Now, let me clarify that the aim of this post is not to make value judgments; we all have different ways of processing information. My intention here is not to judge. Rather, I am going to simply point out how our mind works how a familiarity with its mechanisms can assist in creating lasting change.

Language is a very powerful characteristic of change. It shapes the world we live in. Whenever I am involved in a social change project, I am often reminded of Einstein’s thought experiments. For the sake of brevity, I will not go into detail about them, but simply note that they entailed Einstein placing himself in an imaginary scenario in order to better understand a particular problem.

In one of his most famous thought experiments, Einstein asked himself what would happen if you chased a beam of light as it moved through space and caught up to it. Following the line of this thought experiment, Einstein eventually laid the groundwork for his special theory of relativity.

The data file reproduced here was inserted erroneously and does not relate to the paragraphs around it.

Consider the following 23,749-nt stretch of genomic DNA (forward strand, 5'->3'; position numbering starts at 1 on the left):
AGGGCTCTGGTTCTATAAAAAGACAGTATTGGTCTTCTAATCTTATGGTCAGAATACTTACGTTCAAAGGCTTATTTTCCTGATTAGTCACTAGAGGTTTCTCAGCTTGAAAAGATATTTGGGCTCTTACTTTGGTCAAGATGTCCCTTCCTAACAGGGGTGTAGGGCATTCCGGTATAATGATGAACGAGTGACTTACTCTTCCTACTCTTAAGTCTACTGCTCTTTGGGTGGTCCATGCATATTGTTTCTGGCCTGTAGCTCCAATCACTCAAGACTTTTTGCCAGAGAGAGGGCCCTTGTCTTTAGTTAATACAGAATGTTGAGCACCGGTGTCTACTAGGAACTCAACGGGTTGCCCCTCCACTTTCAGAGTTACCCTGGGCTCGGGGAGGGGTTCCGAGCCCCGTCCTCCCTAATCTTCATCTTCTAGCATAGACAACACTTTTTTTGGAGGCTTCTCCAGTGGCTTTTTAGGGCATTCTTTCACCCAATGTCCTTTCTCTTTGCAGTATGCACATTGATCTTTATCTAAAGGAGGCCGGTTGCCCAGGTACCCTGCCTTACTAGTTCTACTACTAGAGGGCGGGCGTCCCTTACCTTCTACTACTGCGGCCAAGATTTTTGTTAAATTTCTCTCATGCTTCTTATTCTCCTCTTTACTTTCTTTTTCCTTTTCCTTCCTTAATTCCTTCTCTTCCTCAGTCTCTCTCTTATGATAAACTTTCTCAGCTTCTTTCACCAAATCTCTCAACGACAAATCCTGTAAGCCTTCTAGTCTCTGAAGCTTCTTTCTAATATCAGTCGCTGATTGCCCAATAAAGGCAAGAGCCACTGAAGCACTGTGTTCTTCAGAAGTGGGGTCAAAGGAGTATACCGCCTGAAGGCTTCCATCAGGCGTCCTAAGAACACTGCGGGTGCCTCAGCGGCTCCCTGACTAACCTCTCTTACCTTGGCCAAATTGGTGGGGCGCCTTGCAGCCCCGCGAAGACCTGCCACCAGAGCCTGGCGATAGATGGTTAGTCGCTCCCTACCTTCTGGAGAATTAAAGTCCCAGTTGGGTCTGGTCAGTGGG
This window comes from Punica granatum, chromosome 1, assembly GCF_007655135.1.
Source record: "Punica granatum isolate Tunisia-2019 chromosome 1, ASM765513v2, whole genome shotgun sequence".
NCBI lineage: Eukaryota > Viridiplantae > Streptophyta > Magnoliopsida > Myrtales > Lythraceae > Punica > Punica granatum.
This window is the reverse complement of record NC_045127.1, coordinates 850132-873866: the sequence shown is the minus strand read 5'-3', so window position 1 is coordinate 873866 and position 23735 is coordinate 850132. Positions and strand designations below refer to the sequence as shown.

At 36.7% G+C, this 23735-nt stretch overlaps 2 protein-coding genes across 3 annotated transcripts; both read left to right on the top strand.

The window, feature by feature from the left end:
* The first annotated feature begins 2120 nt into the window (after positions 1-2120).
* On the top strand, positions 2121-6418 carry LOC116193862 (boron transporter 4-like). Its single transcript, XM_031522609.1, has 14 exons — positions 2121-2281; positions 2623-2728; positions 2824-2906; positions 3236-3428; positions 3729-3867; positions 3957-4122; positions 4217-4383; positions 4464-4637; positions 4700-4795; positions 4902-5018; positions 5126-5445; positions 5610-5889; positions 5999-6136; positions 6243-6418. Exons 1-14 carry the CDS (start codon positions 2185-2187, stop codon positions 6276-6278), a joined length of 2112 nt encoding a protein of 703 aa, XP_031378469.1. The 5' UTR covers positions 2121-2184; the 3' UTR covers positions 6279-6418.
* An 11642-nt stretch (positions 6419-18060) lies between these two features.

What is important here is that Einstein’s thought experiment compelled him to imagine a world that did not exist. In doing so, in immersing himself in that world, he had to act and behave as if that world existed. Furthermore, in order to properly envision such a world, he had to develop a language (theory) for it. In the process, he changed the world. What is needed to create lasting change is the capacity and will to envision a world that we want and the language necessary to create and sustain it. Unfortunately, that is what is missing from our collective political consciousness today. This is why we in the United States have Trump as president-elect.